Lucasfilm Asks Court to Strike Counterclaims in 'Star Wars' Card Game Trademark Dispute

"Defendants apparently believe that the best defense is any offense, including a meritless one fueled by gall," argues Lucasfilm in the filing.
Lucasfilm Ltd./20th Century Fox/Photofest

As fans eagerly await the premiere of the first Han Solo-centric Star Wars flick, Lucasfilm is asking the court to strike claims in a suit that takes issue with its promotion of the project.

It's the latest development in a legal battle over Sabacc, a fictional card game from a galaxy far, far away in which Solo won his iconic Millennium Falcon from Lando Calrissian. Lucasfilm launched the first strike in December, suing Ren Ventures over an unauthorized mobile version of the game. Ren fired back, claiming the studio doesn't actually own the intellectual property rights to the fictional game and the film's promotional campaign is infringing on Ren's rights in regards to the game maker's real-world version.

In a motion to strike filed Thursday, Lucasfilm is asking the court to toss Ren's counterclaims for common-law trademark infringement and unfair competition, arguing that they target activity that's protected under California law. Specifically, the studio argues the claims are in response to "an advertisement, a promotional tweet, and statements made during an interview related to the much anticipated motion picture Solo: A Star Wars Story, all of which are in furtherance of and in connection with protected free speech."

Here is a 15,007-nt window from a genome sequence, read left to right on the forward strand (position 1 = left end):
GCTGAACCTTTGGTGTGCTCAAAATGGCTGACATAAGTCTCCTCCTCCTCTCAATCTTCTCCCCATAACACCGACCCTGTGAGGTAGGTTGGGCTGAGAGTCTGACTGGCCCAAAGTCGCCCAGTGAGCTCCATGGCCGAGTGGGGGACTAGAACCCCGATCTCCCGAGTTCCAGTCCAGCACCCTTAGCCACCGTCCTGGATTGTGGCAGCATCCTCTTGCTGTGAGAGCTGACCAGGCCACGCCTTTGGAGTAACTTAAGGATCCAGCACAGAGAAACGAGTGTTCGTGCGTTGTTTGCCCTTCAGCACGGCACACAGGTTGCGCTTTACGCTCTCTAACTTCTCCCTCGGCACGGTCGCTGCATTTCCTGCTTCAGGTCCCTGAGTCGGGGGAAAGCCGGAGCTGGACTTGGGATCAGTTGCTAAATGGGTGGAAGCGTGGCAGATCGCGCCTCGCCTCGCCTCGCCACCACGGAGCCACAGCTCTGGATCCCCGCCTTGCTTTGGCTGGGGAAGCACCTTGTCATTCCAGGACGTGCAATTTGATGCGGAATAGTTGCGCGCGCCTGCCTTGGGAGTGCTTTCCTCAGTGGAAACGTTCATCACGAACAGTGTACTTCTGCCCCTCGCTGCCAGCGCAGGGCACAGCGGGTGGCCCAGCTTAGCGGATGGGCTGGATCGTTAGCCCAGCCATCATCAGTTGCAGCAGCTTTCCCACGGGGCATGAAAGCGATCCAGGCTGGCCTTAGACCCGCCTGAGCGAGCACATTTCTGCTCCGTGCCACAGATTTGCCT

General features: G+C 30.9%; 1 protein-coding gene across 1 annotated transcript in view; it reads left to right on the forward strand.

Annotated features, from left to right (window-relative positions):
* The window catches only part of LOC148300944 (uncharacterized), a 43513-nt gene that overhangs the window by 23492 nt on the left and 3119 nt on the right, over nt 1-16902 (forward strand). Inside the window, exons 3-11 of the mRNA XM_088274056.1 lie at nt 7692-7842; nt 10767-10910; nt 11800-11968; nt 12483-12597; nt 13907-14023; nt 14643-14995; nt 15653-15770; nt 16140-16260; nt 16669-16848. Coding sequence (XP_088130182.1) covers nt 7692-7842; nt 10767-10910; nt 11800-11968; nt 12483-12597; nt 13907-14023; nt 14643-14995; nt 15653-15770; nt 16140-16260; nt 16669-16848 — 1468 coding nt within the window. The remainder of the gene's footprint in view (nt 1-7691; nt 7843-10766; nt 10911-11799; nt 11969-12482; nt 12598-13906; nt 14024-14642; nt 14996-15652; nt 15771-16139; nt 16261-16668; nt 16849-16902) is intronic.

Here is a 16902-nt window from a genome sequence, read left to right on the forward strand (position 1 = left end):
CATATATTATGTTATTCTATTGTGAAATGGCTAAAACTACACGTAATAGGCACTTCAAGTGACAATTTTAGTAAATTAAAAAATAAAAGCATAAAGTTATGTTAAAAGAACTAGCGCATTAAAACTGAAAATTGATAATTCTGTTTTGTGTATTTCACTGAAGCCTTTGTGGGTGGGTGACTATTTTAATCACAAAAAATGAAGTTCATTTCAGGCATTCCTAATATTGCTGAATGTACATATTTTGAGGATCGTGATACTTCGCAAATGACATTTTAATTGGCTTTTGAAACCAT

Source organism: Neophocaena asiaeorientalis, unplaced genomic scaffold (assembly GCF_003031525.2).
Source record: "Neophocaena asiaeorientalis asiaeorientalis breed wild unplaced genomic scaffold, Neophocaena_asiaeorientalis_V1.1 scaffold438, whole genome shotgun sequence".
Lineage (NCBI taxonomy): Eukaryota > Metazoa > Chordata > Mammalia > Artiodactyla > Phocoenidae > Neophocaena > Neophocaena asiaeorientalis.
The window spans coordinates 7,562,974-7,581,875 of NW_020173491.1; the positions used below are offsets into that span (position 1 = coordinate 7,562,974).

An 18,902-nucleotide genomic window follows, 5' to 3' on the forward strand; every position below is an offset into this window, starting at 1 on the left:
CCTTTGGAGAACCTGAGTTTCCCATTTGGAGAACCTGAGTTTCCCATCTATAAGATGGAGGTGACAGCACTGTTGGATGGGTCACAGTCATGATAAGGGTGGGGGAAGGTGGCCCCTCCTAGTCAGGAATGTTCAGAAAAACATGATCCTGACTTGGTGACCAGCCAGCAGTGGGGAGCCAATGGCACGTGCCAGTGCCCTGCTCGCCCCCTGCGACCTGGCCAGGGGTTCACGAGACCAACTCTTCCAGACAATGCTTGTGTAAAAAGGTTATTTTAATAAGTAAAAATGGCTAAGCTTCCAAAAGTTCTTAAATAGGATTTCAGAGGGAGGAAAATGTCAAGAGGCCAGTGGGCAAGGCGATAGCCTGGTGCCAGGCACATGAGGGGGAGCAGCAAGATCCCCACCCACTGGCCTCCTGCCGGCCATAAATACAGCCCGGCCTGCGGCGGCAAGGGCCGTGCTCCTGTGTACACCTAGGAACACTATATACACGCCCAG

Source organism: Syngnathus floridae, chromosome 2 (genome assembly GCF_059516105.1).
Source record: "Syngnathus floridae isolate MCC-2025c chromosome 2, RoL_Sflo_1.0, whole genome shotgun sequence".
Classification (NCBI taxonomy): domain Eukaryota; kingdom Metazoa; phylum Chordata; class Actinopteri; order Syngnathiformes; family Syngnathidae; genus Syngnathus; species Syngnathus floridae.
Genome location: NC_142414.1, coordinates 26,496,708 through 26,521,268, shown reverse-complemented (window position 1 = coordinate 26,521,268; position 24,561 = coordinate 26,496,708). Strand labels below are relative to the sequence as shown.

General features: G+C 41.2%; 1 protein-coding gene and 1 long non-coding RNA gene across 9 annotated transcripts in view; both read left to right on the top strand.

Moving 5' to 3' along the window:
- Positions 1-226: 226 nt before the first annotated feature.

"Defendants apparently believe that the best defense is any offense, including a meritless one fueled by gall," writes attorney Cynthia Arato. "To prevail on their state law claims, Defendants must demonstrate that Lucasfilm's use of Sabacc in the promotions for Solo: A Star Wars Story are likely to cause consumer confusion as to the origin, source, or sponsorship of Sabacc. Defendants have zero probability of demonstrating this confusion."

The studio reiterates that Sabacc has been part of its Star Wars universe since 1980 — in both a draft of the screenplay for The Empire Strikes Back and a novelization of that story — nearly four decades before the 2016 mobile game was released. It argues a party that chooses a trademark that is already associated with another party has no basis to complain about confusion.

A hearing on the motion, which is posted below, is set for June.